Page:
NK - (Article, long) 500-year-old family handbook

Bethor2000 at aol.com Bethor2000 at aol.com
Wed Jan 6 10:36:00 PST 1999


  A 500-year-old family handbook gets first U.S. showing
 1.04 a.m. ET (605 GMT) January 4, 1999

 By Carl Hartman, Associated Press

 WASHINGTON (AP) — A unique family
 manual for making love, war, sugar cookies and
 other imperatives of life is getting its first U.S.
 showing in Washington, illustrated with some of
 Germany's finest art from 500 years ago. 

 The medieval version of a one-volume
 encyclopedia seems to have been put together
 for a castle in a mining area near the Rhine River
 not far from Heidelberg. Suggested as the
 craftsman of the detailed drawings and
 engravings is an artist named Erhard Reuwich. 

 But that is little more than a guess, based on a picture of a Turk that
Reuwich did
 in the 1480s that looks a lot like one in the book. To be on the safe
side, experts
 identify the artist only as "the Housebook Master.'' 

 "It was a time when artists worked in guilds, not as individuals,'' explained
 Andrew Robison, in charge of prints at the National Gallery of Art. "They
 known by their work, not by their names.'' 

 The roughly bound book has been taken apart to make a facsimile edition of
 copies, for sale at $1,980 each. One copy of this edition is on show,
along with
 pages from the original and other engravings believed to be by the same

 The National Gallery has put together an exhibit with examples of objects
that the
 book depicts: a painted shield, half a suit of armor, an incense burner
and a handy
 gadget called an aquamanile. Servants put it on the table for rinsing
fingers, at a
 time when most Europeans ate with their hands and forks were a novelty. 

 Unlike some artists of the time, the Housebook Master combined a whimsical
 sense of humor with a feeling for personality. In a picture of the Holy
 Joseph hides behind a grassy bench and rolls apples around the front of it to
 amuse the infant Jesus. The artist also spent hours on an intricately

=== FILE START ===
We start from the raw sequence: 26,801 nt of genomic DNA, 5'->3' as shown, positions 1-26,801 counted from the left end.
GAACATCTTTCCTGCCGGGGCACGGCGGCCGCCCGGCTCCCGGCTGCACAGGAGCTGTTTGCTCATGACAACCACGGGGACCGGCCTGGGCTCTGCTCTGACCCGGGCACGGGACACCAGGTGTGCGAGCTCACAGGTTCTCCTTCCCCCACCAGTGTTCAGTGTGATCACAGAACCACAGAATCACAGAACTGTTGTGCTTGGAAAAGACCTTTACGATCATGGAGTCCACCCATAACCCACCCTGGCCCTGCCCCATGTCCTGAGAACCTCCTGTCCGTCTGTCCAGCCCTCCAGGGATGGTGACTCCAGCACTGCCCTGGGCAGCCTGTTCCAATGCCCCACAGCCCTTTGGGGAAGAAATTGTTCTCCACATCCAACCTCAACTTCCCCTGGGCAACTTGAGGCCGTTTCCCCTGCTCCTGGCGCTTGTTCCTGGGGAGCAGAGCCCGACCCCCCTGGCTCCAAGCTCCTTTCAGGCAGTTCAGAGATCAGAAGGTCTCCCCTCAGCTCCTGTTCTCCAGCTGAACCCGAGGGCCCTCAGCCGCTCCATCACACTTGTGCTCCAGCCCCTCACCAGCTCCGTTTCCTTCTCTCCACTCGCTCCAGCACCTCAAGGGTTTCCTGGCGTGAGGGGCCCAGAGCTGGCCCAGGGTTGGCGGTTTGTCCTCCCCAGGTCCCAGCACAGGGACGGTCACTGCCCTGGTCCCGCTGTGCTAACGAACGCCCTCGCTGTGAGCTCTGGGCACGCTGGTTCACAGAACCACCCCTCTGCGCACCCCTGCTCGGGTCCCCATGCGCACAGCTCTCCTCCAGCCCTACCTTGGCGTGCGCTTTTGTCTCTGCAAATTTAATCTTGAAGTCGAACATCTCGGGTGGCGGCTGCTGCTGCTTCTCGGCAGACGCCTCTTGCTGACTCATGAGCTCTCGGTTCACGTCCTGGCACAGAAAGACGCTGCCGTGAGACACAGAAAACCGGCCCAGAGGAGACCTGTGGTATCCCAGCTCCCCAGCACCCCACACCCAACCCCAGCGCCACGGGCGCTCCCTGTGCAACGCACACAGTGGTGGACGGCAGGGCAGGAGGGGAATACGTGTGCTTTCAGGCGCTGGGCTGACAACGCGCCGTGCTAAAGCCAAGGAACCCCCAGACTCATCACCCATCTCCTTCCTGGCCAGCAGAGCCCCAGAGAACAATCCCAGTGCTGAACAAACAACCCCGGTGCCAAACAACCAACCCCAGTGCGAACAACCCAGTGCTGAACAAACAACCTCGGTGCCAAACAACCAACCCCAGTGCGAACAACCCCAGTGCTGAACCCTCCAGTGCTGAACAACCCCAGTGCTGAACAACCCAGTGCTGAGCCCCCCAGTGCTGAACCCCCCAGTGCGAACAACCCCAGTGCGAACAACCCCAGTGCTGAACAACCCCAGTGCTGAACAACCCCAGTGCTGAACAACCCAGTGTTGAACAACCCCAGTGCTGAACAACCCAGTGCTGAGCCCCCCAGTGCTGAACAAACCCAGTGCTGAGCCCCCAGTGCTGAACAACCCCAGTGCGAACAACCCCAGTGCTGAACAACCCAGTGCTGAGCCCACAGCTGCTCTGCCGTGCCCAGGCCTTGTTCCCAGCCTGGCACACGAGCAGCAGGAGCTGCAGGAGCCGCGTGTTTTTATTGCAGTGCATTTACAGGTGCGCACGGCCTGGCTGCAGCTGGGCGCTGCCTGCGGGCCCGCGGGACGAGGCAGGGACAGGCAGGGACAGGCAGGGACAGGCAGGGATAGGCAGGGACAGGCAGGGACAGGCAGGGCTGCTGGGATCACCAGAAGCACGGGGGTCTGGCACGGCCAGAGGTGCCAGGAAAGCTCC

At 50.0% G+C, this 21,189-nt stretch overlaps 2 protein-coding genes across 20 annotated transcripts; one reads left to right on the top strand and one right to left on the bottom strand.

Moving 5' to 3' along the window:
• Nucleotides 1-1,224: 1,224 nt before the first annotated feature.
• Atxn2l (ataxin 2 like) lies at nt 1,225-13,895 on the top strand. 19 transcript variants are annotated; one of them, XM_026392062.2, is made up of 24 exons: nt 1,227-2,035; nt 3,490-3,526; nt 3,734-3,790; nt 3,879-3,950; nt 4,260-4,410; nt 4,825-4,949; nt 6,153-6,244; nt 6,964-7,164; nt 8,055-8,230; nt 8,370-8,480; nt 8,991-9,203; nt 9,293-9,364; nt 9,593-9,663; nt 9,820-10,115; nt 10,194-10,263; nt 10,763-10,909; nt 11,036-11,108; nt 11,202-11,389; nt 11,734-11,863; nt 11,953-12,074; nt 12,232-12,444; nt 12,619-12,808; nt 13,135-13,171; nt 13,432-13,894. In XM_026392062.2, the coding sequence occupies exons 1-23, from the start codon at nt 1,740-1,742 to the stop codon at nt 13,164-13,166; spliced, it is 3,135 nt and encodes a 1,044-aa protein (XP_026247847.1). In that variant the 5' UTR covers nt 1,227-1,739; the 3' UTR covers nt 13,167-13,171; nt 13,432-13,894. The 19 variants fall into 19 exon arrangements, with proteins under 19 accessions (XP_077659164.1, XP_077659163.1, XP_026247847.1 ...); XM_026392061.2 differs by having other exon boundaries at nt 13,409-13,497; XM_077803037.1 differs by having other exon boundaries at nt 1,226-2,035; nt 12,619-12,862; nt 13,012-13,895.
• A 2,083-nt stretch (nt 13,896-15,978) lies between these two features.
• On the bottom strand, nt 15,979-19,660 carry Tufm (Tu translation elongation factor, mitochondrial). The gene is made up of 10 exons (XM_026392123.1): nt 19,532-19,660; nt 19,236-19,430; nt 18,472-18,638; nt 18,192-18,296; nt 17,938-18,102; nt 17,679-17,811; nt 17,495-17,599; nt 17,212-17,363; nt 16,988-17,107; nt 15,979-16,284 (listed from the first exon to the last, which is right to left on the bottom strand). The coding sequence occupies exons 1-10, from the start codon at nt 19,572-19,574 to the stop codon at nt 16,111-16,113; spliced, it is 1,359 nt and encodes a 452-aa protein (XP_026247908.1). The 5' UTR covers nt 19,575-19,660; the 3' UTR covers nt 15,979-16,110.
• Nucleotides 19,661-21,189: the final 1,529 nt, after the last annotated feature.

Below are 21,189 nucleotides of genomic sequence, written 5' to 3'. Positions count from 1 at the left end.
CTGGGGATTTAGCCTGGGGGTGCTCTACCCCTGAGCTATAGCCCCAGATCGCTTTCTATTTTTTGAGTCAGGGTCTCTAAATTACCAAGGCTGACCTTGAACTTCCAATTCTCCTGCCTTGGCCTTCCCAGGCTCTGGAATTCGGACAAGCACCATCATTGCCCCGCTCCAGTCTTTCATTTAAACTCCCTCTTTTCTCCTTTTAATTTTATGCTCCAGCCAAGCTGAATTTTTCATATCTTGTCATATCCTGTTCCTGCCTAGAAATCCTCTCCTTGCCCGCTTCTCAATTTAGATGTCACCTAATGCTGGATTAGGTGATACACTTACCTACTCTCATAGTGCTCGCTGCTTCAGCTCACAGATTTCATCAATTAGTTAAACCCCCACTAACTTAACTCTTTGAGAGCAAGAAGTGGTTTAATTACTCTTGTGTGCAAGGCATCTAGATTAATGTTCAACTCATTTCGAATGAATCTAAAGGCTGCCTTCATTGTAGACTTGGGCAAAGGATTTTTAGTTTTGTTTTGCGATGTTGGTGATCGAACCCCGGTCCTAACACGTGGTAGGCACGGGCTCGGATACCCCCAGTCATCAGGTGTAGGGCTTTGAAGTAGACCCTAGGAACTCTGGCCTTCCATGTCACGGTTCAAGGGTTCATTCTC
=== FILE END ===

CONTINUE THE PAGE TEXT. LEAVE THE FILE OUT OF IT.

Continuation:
engraving of a dog scratching itself. 

 The dog picture makes a bit of a mystery because it is done in dry-point, a
 technique that allows only a few good copies to be made, unlike a normal
 that can produce hundreds of prints fit for sale. 

 Crafted diagrams show ladders and other devices for scaling a castle wall.
 clearly designed for the agile infantryman, it seems to be what today would
 called "dual use'' equipment, because a tower window in the wall frames not a
 soldier but a comely young woman. Other pages include cooking recipes, a
 process for separating silver from copper ore,
 the mixing of a laxative and a liquid to remove
 stains from clothes. 

 Some of the book is built around astrology. 

 A page devoted to the planet Venus shows the
 Greek goddess namesake on a horse coursing
 through the heavens. Underneath, a young man
 sits in a bath and a young woman is about to step
 in, wearing little but a seductive smile. On the
 opposite page a verse concludes: 

 "Beautiful bodies, parched by love's heat, 

 "My children find love's duties sweet.'' 

 "Love and War: A Manual for Life in the Late
 Middle Ages'' will be at the National Gallery of
 Art until Jan. 31 and at the Frick Collection in
 New York City from May 9 to July 25. 

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